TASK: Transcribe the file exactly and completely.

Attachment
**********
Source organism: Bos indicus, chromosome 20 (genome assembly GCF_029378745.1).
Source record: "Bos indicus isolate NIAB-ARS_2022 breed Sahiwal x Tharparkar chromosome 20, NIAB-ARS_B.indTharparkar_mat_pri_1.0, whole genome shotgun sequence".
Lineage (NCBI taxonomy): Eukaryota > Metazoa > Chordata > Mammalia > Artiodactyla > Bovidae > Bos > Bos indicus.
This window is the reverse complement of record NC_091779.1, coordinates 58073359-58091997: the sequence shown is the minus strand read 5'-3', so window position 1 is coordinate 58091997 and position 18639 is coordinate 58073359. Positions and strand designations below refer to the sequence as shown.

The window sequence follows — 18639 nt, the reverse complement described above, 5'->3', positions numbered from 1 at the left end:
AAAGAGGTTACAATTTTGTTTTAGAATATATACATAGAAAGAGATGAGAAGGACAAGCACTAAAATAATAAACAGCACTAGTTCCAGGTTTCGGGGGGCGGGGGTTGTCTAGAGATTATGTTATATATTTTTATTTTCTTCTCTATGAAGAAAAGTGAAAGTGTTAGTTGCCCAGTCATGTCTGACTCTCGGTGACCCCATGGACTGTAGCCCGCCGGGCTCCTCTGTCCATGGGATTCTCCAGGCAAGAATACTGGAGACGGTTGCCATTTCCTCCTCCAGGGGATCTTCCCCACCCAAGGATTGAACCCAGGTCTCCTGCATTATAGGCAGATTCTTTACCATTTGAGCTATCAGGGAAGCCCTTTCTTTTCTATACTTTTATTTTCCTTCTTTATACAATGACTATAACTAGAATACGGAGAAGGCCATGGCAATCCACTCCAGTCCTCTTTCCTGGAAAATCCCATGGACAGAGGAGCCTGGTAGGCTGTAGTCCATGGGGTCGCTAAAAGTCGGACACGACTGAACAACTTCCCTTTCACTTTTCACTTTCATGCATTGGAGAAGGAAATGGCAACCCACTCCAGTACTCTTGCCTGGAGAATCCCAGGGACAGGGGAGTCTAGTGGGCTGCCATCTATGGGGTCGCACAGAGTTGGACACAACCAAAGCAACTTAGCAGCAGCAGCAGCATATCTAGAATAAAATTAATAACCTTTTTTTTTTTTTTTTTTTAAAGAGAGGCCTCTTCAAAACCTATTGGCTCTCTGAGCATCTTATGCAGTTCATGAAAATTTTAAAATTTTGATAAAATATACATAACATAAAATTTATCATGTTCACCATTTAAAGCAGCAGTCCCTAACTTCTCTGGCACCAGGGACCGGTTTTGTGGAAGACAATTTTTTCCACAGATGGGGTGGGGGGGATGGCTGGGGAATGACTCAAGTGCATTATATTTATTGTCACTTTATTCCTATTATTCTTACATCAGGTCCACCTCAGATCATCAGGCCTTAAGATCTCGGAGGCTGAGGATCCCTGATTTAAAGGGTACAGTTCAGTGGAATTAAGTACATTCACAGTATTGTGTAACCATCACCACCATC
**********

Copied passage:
Source organism: Bos indicus, chromosome 20 (genome assembly GCF_029378745.1).
Source record: "Bos indicus isolate NIAB-ARS_2022 breed Sahiwal x Tharparkar chromosome 20, NIAB-ARS_B.indTharparkar_mat_pri_1.0, whole genome shotgun sequence".
Lineage (NCBI taxonomy): Eukaryota > Metazoa > Chordata > Mammalia > Artiodactyla > Bovidae > Bos > Bos indicus.
This window is the reverse complement of record NC_091779.1, coordinates 58073359-58091997: the sequence shown is the minus strand read 5'-3', so window position 1 is coordinate 58091997 and position 18639 is coordinate 58073359. Positions and strand designations below refer to the sequence as shown.

The window sequence follows — 18639 nt, the reverse complement described above, 5'->3', positions numbered from 1 at the left end:
AAAGAGGTTACAATTTTGTTTTAGAATATATACATAGAAAGAGATGAGAAGGACAAGCACTAAAATAATAAACAGCACTAGTTCCAGGTTTCGGGGGGCGGGGGTTGTCTAGAGATTATGTTATATATTTTTATTTTCTTCTCTATGAAGAAAAGTGAAAGTGTTAGTTGCCCAGTCATGTCTGACTCTCGGTGACCCCATGGACTGTAGCCCGCCGGGCTCCTCTGTCCATGGGATTCTCCAGGCAAGAATACTGGAGACGGTTGCCATTTCCTCCTCCAGGGGATCTTCCCCACCCAAGGATTGAACCCAGGTCTCCTGCATTATAGGCAGATTCTTTACCATTTGAGCTATCAGGGAAGCCCTTTCTTTTCTATACTTTTATTTTCCTTCTTTATACAATGACTATAACTAGAATACGGAGAAGGCCATGGCAATCCACTCCAGTCCTCTTTCCTGGAAAATCCCATGGACAGAGGAGCCTGGTAGGCTGTAGTCCATGGGGTCGCTAAAAGTCGGACACGACTGAACAACTTCCCTTTCACTTTTCACTTTCATGCATTGGAGAAGGAAATGGCAACCCACTCCAGTACTCTTGCCTGGAGAATCCCAGGGACAGGGGAGTCTAGTGGGCTGCCATCTATGGGGTCGCACAGAGTTGGACACAACCAAAGCAACTTAGCAGCAGCAGCAGCATATCTAGAATAAAATTAATAACCTTTTTTTTTTTTTTTTTTTAAAGAGAGGCCTCTTCAAAACCTATTGGCTCTCTGAGCATCTTATGCAGTTCATGAAAATTTTAAAATTTTGATAAAATATACATAACATAAAATTTATCATGTTCACCATTTAAAGCAGCAGTCCCTAACTTCTCTGGCACCAGGGACCGGTTTTGTGGAAGACAATTTTTTCCACAGATGGGGTGGGGGGGATGGCTGGGGAATGACTCAAGTGCATTATATTTATTGTCACTTTATTCCTATTATTCTTACATCAGGTCCACCTCAGATCATCAGGCCTTAAGATCTCGGAGGCTGAGGATCCCTGATTTAAAGGGTACAGTTCAGTGGAATTAAGTACATTCACAGTATTGTGTAACCATCACCACCATC